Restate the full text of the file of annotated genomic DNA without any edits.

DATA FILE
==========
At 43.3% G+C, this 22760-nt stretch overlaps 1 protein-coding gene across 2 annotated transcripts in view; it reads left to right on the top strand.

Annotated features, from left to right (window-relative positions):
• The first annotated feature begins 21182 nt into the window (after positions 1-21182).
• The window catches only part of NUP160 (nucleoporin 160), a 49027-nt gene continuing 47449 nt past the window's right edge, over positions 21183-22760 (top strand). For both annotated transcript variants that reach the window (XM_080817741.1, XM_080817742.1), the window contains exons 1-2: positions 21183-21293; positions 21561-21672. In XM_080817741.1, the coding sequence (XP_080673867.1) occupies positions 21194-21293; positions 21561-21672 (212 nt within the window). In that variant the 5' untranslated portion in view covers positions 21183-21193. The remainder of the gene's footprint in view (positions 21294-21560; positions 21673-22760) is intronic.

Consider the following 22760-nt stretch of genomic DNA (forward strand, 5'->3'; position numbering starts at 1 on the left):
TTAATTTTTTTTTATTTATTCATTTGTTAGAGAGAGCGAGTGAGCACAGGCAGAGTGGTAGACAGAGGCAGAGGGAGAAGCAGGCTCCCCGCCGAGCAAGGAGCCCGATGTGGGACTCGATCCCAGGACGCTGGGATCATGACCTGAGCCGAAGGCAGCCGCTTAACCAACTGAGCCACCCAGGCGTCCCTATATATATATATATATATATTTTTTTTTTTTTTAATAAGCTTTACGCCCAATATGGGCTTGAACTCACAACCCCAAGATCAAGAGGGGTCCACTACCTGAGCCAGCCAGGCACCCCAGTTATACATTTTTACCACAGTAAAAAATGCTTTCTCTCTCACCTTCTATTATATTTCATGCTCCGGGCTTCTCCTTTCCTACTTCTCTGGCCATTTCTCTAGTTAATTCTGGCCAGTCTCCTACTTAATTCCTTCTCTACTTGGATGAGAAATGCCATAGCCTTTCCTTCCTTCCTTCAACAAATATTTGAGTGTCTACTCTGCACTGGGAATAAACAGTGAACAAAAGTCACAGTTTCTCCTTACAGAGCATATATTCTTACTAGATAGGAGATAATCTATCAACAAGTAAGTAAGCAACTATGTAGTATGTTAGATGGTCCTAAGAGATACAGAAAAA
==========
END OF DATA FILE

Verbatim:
At 43.3% G+C, this 22760-nt stretch overlaps 1 protein-coding gene across 2 annotated transcripts in view; it reads left to right on the top strand.

Annotated features, from left to right (window-relative positions):
• The first annotated feature begins 21182 nt into the window (after positions 1-21182).
• The window catches only part of NUP160 (nucleoporin 160), a 49027-nt gene continuing 47449 nt past the window's right edge, over positions 21183-22760 (top strand). For both annotated transcript variants that reach the window (XM_080817741.1, XM_080817742.1), the window contains exons 1-2: positions 21183-21293; positions 21561-21672. In XM_080817741.1, the coding sequence (XP_080673867.1) occupies positions 21194-21293; positions 21561-21672 (212 nt within the window). In that variant the 5' untranslated portion in view covers positions 21183-21193. The remainder of the gene's footprint in view (positions 21294-21560; positions 21673-22760) is intronic.

Consider the following 22760-nt stretch of genomic DNA (forward strand, 5'->3'; position numbering starts at 1 on the left):
TTAATTTTTTTTTATTTATTCATTTGTTAGAGAGAGCGAGTGAGCACAGGCAGAGTGGTAGACAGAGGCAGAGGGAGAAGCAGGCTCCCCGCCGAGCAAGGAGCCCGATGTGGGACTCGATCCCAGGACGCTGGGATCATGACCTGAGCCGAAGGCAGCCGCTTAACCAACTGAGCCACCCAGGCGTCCCTATATATATATATATATATATTTTTTTTTTTTTTAATAAGCTTTACGCCCAATATGGGCTTGAACTCACAACCCCAAGATCAAGAGGGGTCCACTACCTGAGCCAGCCAGGCACCCCAGTTATACATTTTTACCACAGTAAAAAATGCTTTCTCTCTCACCTTCTATTATATTTCATGCTCCGGGCTTCTCCTTTCCTACTTCTCTGGCCATTTCTCTAGTTAATTCTGGCCAGTCTCCTACTTAATTCCTTCTCTACTTGGATGAGAAATGCCATAGCCTTTCCTTCCTTCCTTCAACAAATATTTGAGTGTCTACTCTGCACTGGGAATAAACAGTGAACAAAAGTCACAGTTTCTCCTTACAGAGCATATATTCTTACTAGATAGGAGATAATCTATCAACAAGTAAGTAAGCAACTATGTAGTATGTTAGATGGTCCTAAGAGATACAGAAAAA